The startup incubator 1776, known for investments in government tech ventures, has released the names of the startups to join its March fellowship.
The fellowship, based at the organization’s new 1776 NYC office in Brooklyn, will add 19 startups from a diverse set of industries. They will gravitate around 1776’s focus areas of education, security, financial tech, health care, food and agriculture, smart cities, transportation and energy.
The selected companies reveal a group that shares goals of many state and local government agencies. In states like Maryland that are struggling to fight opioid abuse, Addicaid is offering new solutions. The young company has developed an analytics platform for both addicts and the social services and health care providers offering treatment.
The New York offices expect the program to begin March 22 and finish in August. NYC Managing Director Rachel Haot, who is also the former chief digital officer at New York City and New York state, said the idea behind the fellowship is to guide the companies as they navigate their respective industries.
“It’s more about instilling a lifelong understanding of what components are necessary to be a successful entrepreneur in their heavily regulated industries and realize this through a community network of peers and mentors who work on similar problems,” Haot said.
Launched in Washington, D.C., 1776 is often labeled as an impact investor — a venture capital group that backs startups that affect social change. However, Haot said this definition, while true, is sometimes too narrow considering the wide portfolio of companies that it supports directly in its incubator program and through Union, its startup network.
Further, the future of the fellowship, she said, will eventually be tied to Fortune 500 partners and other organizations that want to invest or partner with startups to accomplish to reshape services.
“We focus on solving essential human needs, so every startup working within our program is working on a problem within our focus areas because these impact society at scale,” Haot said.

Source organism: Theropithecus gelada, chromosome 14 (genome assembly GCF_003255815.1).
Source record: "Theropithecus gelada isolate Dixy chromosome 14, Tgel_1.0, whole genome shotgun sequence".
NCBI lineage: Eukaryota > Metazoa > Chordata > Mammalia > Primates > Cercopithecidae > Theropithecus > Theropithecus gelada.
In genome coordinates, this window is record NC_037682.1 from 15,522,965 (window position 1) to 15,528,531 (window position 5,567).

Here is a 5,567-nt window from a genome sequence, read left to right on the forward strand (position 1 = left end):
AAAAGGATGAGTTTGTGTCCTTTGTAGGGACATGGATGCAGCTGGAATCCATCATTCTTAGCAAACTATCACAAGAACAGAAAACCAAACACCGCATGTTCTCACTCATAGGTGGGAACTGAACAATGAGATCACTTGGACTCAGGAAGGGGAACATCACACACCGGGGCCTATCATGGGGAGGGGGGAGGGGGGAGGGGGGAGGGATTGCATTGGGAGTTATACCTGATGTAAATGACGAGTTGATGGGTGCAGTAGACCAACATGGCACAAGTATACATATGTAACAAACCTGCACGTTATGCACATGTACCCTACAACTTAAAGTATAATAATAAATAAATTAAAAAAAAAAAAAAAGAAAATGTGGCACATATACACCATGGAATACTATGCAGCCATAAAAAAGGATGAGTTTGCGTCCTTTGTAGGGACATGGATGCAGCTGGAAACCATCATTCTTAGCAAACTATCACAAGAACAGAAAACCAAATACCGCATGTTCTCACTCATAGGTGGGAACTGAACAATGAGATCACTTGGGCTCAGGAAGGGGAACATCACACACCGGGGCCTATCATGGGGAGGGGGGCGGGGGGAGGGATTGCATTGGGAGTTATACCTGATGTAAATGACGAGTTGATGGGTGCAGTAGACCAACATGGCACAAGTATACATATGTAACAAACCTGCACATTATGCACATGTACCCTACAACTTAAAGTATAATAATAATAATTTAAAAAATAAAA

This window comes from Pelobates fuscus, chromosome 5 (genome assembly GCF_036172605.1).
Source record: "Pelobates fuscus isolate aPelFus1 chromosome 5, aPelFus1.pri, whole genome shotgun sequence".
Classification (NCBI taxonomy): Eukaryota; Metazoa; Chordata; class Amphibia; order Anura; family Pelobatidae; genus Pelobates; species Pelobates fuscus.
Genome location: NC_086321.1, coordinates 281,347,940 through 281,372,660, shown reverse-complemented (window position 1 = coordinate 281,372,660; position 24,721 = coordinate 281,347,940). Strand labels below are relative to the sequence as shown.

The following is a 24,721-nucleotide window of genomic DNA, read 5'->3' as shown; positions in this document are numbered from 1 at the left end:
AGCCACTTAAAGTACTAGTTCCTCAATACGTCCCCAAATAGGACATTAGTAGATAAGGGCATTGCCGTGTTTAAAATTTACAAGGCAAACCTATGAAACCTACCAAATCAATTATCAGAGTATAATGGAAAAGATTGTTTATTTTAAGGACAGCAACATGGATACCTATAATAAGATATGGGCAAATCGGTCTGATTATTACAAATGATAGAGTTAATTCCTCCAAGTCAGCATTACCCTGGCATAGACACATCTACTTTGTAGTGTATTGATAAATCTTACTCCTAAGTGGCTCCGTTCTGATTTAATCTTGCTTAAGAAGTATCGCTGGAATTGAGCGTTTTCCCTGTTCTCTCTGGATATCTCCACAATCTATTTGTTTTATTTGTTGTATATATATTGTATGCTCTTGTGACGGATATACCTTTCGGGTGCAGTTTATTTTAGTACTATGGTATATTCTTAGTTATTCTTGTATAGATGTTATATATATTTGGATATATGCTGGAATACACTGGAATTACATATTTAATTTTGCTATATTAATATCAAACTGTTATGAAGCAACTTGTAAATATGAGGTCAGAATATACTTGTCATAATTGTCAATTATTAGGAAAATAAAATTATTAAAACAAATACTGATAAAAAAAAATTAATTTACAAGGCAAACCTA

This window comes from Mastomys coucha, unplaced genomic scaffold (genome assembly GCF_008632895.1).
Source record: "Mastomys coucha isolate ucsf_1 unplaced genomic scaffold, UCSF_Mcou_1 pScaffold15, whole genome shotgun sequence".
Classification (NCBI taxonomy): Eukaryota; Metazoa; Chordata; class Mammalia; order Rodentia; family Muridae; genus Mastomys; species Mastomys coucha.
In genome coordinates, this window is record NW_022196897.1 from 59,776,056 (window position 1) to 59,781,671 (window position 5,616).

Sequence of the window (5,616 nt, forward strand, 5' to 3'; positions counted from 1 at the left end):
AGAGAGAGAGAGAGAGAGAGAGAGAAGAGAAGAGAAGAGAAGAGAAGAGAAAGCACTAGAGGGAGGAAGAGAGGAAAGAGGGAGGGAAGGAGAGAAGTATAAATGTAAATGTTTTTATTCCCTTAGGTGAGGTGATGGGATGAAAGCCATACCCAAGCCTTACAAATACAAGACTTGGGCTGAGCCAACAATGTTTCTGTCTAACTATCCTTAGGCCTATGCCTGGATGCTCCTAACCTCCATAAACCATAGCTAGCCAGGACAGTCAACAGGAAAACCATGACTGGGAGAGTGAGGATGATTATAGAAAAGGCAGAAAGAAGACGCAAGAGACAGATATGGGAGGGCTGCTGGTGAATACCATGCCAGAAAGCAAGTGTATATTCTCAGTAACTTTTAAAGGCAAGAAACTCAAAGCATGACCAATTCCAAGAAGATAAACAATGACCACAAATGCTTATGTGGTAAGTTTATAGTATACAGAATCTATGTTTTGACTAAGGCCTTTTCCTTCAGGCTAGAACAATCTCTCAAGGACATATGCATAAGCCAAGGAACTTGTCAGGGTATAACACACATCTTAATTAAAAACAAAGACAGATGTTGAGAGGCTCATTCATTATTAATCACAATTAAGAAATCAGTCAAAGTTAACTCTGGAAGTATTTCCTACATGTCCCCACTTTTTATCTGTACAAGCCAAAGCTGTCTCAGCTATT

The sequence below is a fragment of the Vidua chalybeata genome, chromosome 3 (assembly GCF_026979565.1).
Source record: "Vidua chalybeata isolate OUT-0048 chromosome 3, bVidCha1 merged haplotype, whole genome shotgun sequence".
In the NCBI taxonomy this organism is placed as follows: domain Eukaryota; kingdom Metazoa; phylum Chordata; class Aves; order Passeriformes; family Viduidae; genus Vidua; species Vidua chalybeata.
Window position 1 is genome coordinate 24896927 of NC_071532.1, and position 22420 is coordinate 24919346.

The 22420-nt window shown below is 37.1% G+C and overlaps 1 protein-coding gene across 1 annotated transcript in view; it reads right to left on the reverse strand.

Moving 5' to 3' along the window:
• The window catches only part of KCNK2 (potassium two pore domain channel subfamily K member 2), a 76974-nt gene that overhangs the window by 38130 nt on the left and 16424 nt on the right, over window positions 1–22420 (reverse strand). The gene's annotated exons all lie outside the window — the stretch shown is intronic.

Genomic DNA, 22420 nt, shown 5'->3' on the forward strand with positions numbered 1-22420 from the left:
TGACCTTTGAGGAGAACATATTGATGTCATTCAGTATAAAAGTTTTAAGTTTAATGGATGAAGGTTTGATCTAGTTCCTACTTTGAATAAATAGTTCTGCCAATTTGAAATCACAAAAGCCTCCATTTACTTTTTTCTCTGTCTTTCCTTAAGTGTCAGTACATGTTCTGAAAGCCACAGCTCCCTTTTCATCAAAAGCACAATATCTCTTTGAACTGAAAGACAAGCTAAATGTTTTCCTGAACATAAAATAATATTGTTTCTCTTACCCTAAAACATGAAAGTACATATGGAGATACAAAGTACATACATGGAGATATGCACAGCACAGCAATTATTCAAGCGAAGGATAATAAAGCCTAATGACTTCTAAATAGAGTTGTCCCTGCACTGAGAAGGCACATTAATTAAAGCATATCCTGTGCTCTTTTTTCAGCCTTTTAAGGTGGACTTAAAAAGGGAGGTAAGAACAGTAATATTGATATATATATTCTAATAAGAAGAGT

Other notable participants include CTY, a company that has fashioned smart city sensors with computer vision to monitor street traffic; Votebox, that is undertaking the ambitious feat of overhauling electronic voting systems; Cubic, a company specializing in smart city kiosks; and the open data startup Edquity, which bills itself as an all-in-one financial planning and college prep platform. The service uses personal and academic data to match high school student to the right college based on calculations to generate a positive return on investment.
Considering the varied makeup of all the startups, Haot said there is no singular curriculum, but instead, 1776 has set different objectives and graduation requirement for each group of entrepreneurs with everything culminating in a demo day in August.
“It’s not really strategic to put out a one-size-fits-all set of goals for startups,” Haot said. “The idea is at the end of this program — at a minimum — they are aware of the startup ecosystem in New York City and they’ve engaged with a range of government regulators and venture capitalists. It’s about building networks, and connecting every entrepreneur to the resources and assets that will help them to be successful.”